'Unfair' decision not to count completed exam coursework slammed
A move that has left hundreds of GCSE pupils in Northern Ireland completing coursework that will not be counted towards their final grade has been blasted as "unfair".
Only those who are studying for a GCSE in computer science now and next year through Great Britain-based exam boards AQA, OCR, Pearson and Eduqas are affected.
Exams regulator Ofqual announced yesterday that those sitting the course will not receive marks for coursework after details were leaked online.
It made the announcement following a consultation on the matter announced last November and said pupils will still complete the coursework, but receive no marks for it.
Some 630 pupils in Northern Ireland sat computing GCSEs with exam boards other than CCEA in 2016.
Writing to students, Ofqual said that the decision had been made "with reluctance", but stressed it did not want any candidates to have "an unfair advantage".
"Some of this year's tasks had been posted to online forums and collaborative programming sites, contrary to exam board rules," it said.
"It is not possible to identify which students have accessed or used this information.
"We know that not everyone will agree with our decision. However, if we do not act now, it would be impossible for us to correct any unfairness caused by rules being broken.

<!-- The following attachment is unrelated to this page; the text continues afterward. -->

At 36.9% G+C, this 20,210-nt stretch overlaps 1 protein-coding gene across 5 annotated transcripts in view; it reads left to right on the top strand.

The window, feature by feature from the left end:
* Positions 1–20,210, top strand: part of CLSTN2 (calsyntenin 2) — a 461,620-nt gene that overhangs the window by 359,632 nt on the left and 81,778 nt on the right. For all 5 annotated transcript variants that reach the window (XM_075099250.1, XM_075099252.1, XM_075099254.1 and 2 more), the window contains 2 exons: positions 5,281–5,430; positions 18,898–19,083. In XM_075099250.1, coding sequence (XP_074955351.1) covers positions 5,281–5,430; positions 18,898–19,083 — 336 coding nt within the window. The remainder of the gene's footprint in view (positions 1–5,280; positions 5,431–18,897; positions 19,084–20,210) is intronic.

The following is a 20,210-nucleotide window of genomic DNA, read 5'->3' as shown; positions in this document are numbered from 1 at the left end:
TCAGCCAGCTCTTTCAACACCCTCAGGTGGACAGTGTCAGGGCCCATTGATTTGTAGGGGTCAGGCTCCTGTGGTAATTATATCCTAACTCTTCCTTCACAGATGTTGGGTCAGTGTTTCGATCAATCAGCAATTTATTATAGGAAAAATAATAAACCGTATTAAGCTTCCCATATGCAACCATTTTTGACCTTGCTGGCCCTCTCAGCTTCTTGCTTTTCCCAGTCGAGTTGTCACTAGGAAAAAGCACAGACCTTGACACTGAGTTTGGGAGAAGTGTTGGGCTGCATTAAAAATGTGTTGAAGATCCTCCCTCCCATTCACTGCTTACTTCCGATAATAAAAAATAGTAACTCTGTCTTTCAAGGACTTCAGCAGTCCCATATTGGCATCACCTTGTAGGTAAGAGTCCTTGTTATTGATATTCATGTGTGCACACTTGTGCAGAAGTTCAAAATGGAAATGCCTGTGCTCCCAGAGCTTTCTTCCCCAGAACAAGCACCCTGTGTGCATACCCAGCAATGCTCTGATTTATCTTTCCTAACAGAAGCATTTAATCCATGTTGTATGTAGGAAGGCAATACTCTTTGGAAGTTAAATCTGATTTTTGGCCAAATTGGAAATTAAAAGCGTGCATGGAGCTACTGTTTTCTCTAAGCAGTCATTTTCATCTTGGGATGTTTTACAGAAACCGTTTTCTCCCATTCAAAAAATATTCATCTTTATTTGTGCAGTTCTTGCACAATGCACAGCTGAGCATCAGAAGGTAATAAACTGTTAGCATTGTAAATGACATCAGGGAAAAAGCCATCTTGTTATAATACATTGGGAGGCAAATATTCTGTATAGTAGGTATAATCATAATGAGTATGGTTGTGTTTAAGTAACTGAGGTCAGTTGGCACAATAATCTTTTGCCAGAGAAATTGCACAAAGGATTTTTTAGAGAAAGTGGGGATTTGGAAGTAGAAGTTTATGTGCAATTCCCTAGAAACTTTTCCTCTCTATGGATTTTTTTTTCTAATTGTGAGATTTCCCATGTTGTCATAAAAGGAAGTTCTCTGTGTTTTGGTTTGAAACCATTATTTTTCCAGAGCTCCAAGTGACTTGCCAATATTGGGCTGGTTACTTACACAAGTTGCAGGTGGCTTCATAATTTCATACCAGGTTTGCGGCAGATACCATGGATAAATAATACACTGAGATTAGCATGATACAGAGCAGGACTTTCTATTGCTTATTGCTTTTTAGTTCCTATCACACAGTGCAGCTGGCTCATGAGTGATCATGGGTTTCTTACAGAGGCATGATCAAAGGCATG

"Completing the task will ultimately benefit you in your exam performance, indeed several students who responded to our consultation who have already completed their task made this point.
"Your school will therefore set aside time in the timetable for you to do so," Ofqual added.
"Your teacher may mark your task and give you feedback on it, though the marks will not be submitted to the exam board."
Pupils sitting ICT or digital technology GCSEs through the Northern Ireland-based exams body the Council for Curriculum, Examinations or Assessment (CCEA) are not affected.
Sinn Fein education spokesperson Karen Mullan said the matter is "hugely unfortunate and unfair" on those pupils who "completed their work with integrity".
"Lessons need to be learned from this episode and every possible measure taken to ensure that flaws in the GCSE assessment process do not penalise students," she said.
SDLP MLA Colin McGrath voiced concerns that the incident will add further pressure to those students preparing for exams.